Consumer Protection and Collection Letter
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Consumer Protection and Collection Letter

Getting a collection letter from a collection agency can be pretty frightening.  What are your rights when it comes to collection agencies? Collection agencies can be unscrupulous and aggressive when it comes to collecting debts. The following will help you with some tips on what to be aware of when you are contacted by a collection agency. If you do owe money, the best thing to do is pay any money you owe as soon as possible or propose a payment plan. Collection agencies can report you to the consumer reporting agency which can affect your credit record. More information can be found in the Collection and Debt Settlement Service Act, R.S.O 1990, c. C.14., the Consumer Protection Act and Consumer Protection Ontario.

Collection Letter and Collection Agencies

Collection Agency Requirements in Sending A Collection Letter  

The collection agency has to comply with the following:

  1. The collection agency must be registered with the Government of Ontario.
  2. A collection agency is required to send you a written notice by mail (and not email) which includes the following information:
    1. name of creditor
    2. amount of money owed
    3. name of the collection agency and a statement that credit has asked you to collect the debt
  3. A collection agency then has to wait 6 days before they contact you in person, by email or by phone (even by leaving a message). After the initial conversation, they can only contact you no more than three times in a seven day period without your consent.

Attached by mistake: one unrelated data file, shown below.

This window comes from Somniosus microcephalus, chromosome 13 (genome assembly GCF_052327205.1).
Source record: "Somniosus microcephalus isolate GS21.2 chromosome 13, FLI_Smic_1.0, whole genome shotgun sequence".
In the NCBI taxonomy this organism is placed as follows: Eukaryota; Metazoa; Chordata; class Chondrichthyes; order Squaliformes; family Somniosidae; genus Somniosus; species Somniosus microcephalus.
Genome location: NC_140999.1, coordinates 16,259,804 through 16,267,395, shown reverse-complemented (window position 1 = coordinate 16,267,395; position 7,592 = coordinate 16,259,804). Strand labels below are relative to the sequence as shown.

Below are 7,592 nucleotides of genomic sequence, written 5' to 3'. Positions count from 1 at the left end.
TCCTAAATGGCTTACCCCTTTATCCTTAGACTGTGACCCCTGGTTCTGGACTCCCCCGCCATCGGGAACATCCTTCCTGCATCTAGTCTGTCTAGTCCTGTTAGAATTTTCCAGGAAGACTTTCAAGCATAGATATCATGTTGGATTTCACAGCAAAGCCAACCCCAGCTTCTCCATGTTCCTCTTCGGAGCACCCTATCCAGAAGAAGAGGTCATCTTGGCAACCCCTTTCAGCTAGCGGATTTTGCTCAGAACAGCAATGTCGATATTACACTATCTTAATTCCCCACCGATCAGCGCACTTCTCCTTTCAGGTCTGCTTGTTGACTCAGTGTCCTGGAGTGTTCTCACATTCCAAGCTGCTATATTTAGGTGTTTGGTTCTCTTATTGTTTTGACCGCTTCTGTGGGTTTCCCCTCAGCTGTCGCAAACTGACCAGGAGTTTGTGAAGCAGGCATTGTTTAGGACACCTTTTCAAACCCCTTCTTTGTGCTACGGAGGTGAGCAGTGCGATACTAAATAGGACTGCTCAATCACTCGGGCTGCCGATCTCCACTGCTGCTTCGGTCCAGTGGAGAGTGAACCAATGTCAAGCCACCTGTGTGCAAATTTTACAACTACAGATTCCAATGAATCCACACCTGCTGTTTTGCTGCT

4. Collection agencies can contact you on a Sunday between 1 pm and 5 pm only. They cannot contact you on holidays or between 9 pm and 7 am during the week.
  5. Collection agencies cannot harass you, intimidate you or charge additional fees.

How to Deal with A Collection Letter from a Collection Agency

When you are first contacted, ask the collection agency for their Ontario registration number and whether they have provided you with a written notice.

If you dispute the debt, you can send a registered letter indicating that you dispute the amount and the reason for disputing the amount owed and ask them to take you to court. It’s important to set out in a letter why you feel they did not provide the service/product that they are asking you to pay for. You can include a consumer complaint with this letter if you file a complaint with the Consumer Protection Branch with the Ministry of Government and Consumer Services. You can submit a complaint online or by mail by mailing a complaint form to:

Ministry of Government and Consumer Services
Consumer Protection Branch
Box 450
1201 Wilson Ave Building A
North York ON
M3M 1J8
Email: [email protected]
Fax: 416-326-8665

If the business does not respond to the Ministry after two notifications about the consumer complaint or they are charged or convicted pursuant to the Consumer Protection Act or other acts of the Ministry, then they may be placed on the Consumer Beware List.  You can view recent convictions here.

How to Handle a Collection Letter

If you owe the money, it’s strongly recommended that you pay it as soon as possible or arrange a payment plan. Your debt can be sold to another person which is not a collection agency meaning the Collection and Debt Settlement Services Act would not apply. If you do not pay your debt, the collection agency may take you to court. If they are successful, they can seize your assets or garnish your salary. If you owe Revenue Canada money, here are the steps involved with their collections.

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